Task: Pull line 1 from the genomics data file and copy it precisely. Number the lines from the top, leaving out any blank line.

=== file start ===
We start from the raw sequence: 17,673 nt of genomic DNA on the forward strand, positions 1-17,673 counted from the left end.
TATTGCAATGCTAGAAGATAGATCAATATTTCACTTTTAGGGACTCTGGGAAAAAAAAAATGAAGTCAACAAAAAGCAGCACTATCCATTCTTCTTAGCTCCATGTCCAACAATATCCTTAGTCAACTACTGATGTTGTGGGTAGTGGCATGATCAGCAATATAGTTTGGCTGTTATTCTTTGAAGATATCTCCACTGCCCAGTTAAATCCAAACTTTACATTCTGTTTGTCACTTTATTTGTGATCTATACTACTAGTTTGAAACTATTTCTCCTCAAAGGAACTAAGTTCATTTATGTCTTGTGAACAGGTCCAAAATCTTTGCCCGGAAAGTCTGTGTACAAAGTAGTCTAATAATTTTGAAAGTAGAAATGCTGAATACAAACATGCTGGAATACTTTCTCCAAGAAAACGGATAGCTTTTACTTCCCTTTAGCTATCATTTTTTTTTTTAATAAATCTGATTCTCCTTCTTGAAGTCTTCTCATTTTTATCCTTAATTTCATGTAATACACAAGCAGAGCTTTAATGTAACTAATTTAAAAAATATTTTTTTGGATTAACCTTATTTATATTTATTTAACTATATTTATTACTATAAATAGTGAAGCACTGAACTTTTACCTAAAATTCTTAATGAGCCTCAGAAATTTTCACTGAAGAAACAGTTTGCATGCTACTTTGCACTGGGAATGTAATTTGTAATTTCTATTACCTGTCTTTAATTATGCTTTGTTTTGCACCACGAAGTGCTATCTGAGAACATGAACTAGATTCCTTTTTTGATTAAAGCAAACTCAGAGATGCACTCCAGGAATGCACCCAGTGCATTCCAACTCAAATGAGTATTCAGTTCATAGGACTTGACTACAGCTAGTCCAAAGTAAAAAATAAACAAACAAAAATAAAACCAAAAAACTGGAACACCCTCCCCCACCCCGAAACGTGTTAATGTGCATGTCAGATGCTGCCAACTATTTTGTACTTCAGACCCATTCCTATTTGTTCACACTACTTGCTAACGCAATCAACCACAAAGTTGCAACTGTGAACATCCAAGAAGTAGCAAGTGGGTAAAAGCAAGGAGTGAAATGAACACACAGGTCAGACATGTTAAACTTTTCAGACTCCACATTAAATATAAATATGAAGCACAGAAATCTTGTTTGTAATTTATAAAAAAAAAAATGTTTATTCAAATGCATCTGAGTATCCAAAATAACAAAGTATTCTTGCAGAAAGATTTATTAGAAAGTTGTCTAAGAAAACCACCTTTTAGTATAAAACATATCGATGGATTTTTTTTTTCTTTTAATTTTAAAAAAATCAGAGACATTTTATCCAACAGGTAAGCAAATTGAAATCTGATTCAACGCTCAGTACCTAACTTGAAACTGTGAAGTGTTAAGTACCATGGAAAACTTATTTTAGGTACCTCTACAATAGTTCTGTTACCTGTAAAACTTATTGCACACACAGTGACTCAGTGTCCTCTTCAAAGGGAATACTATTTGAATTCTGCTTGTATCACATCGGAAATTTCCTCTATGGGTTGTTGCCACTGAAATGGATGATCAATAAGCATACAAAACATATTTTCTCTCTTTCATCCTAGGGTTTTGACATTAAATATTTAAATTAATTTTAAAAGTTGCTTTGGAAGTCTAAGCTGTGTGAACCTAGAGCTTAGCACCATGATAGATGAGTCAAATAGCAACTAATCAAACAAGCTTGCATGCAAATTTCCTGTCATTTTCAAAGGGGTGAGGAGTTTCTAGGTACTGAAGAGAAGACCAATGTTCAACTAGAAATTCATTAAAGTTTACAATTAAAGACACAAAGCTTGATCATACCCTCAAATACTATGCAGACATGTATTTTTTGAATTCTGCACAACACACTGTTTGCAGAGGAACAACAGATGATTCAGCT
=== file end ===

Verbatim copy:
We start from the raw sequence: 17,673 nt of genomic DNA on the forward strand, positions 1-17,673 counted from the left end.